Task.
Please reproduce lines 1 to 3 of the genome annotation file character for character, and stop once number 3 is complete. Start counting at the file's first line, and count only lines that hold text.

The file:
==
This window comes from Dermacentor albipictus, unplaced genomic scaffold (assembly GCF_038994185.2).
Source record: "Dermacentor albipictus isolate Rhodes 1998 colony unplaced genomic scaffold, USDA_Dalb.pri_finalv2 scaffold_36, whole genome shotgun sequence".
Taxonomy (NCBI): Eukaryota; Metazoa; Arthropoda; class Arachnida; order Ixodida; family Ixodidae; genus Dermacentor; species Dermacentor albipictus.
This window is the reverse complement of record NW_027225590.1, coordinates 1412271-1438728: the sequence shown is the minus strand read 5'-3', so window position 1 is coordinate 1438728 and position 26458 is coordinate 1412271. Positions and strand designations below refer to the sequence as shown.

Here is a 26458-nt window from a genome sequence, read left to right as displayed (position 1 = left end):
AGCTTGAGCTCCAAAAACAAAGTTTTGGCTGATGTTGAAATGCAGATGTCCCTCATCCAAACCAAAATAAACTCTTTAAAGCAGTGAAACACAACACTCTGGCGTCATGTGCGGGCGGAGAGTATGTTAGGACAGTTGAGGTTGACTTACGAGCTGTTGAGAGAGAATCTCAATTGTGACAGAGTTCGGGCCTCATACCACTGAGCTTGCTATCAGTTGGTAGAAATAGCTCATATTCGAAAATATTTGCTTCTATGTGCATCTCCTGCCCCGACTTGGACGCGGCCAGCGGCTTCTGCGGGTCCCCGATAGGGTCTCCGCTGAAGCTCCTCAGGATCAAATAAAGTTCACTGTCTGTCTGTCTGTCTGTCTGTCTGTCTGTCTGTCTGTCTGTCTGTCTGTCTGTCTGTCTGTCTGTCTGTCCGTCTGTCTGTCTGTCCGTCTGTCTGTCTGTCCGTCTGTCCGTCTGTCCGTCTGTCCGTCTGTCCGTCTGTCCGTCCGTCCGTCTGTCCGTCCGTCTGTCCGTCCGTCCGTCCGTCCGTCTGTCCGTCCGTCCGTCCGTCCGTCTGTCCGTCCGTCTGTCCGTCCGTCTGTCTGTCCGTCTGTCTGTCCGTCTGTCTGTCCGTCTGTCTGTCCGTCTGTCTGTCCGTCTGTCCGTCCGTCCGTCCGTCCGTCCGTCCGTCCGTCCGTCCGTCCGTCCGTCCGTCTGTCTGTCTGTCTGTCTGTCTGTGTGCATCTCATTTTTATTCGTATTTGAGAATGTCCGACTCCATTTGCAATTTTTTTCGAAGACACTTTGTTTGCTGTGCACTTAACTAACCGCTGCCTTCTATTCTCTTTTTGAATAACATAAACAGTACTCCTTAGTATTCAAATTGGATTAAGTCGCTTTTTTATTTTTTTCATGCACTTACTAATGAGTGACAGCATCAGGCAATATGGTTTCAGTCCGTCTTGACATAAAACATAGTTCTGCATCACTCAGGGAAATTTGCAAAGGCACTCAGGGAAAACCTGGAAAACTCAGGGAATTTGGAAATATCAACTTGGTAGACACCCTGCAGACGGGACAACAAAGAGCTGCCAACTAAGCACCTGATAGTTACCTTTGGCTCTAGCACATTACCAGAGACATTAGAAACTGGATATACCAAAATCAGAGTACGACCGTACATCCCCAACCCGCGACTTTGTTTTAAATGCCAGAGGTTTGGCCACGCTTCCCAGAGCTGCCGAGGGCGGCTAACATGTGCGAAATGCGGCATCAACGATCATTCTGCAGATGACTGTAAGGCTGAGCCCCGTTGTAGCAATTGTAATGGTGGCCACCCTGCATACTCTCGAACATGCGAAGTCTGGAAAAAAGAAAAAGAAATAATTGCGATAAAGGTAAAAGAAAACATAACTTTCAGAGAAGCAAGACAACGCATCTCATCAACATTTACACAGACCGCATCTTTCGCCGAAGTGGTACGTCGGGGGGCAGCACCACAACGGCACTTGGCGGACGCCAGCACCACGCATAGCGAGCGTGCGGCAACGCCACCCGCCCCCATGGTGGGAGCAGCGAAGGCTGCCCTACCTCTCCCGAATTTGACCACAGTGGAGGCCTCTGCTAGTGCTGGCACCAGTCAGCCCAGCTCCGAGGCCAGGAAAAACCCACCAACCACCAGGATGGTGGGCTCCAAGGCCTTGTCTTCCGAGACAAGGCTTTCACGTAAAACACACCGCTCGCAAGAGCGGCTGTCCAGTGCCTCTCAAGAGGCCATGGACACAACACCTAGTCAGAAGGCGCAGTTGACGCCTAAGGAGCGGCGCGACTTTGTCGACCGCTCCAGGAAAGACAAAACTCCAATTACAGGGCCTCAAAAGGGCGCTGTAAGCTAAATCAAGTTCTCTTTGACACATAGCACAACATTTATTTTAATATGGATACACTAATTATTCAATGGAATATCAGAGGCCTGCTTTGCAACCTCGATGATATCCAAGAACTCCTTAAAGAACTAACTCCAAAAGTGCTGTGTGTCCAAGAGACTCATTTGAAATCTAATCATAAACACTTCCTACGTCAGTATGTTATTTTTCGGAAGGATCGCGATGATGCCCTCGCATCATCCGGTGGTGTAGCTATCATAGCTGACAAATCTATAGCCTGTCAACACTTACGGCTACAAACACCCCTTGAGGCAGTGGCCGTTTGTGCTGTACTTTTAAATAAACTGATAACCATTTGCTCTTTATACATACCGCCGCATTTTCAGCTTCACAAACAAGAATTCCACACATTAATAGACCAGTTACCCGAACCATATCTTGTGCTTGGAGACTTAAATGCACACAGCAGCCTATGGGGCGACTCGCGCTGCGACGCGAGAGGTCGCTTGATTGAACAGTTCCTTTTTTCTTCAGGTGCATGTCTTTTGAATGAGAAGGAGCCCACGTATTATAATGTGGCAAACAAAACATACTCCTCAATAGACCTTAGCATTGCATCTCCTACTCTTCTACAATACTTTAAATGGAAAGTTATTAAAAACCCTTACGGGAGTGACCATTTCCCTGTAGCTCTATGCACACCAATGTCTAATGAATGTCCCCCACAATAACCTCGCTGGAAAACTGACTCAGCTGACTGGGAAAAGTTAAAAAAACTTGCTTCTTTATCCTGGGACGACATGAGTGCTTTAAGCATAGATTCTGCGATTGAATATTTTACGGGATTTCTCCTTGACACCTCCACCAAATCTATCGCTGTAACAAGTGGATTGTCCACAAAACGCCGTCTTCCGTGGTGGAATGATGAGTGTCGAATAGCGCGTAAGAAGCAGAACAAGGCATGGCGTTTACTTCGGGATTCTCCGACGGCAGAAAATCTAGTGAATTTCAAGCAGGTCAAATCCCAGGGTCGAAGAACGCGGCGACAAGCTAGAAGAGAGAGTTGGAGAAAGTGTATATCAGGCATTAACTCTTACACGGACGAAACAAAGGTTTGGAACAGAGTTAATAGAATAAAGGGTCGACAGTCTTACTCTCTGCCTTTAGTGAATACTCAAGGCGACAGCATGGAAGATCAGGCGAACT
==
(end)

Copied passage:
This window comes from Dermacentor albipictus, unplaced genomic scaffold (assembly GCF_038994185.2).
Source record: "Dermacentor albipictus isolate Rhodes 1998 colony unplaced genomic scaffold, USDA_Dalb.pri_finalv2 scaffold_36, whole genome shotgun sequence".
Taxonomy (NCBI): Eukaryota; Metazoa; Arthropoda; class Arachnida; order Ixodida; family Ixodidae; genus Dermacentor; species Dermacentor albipictus.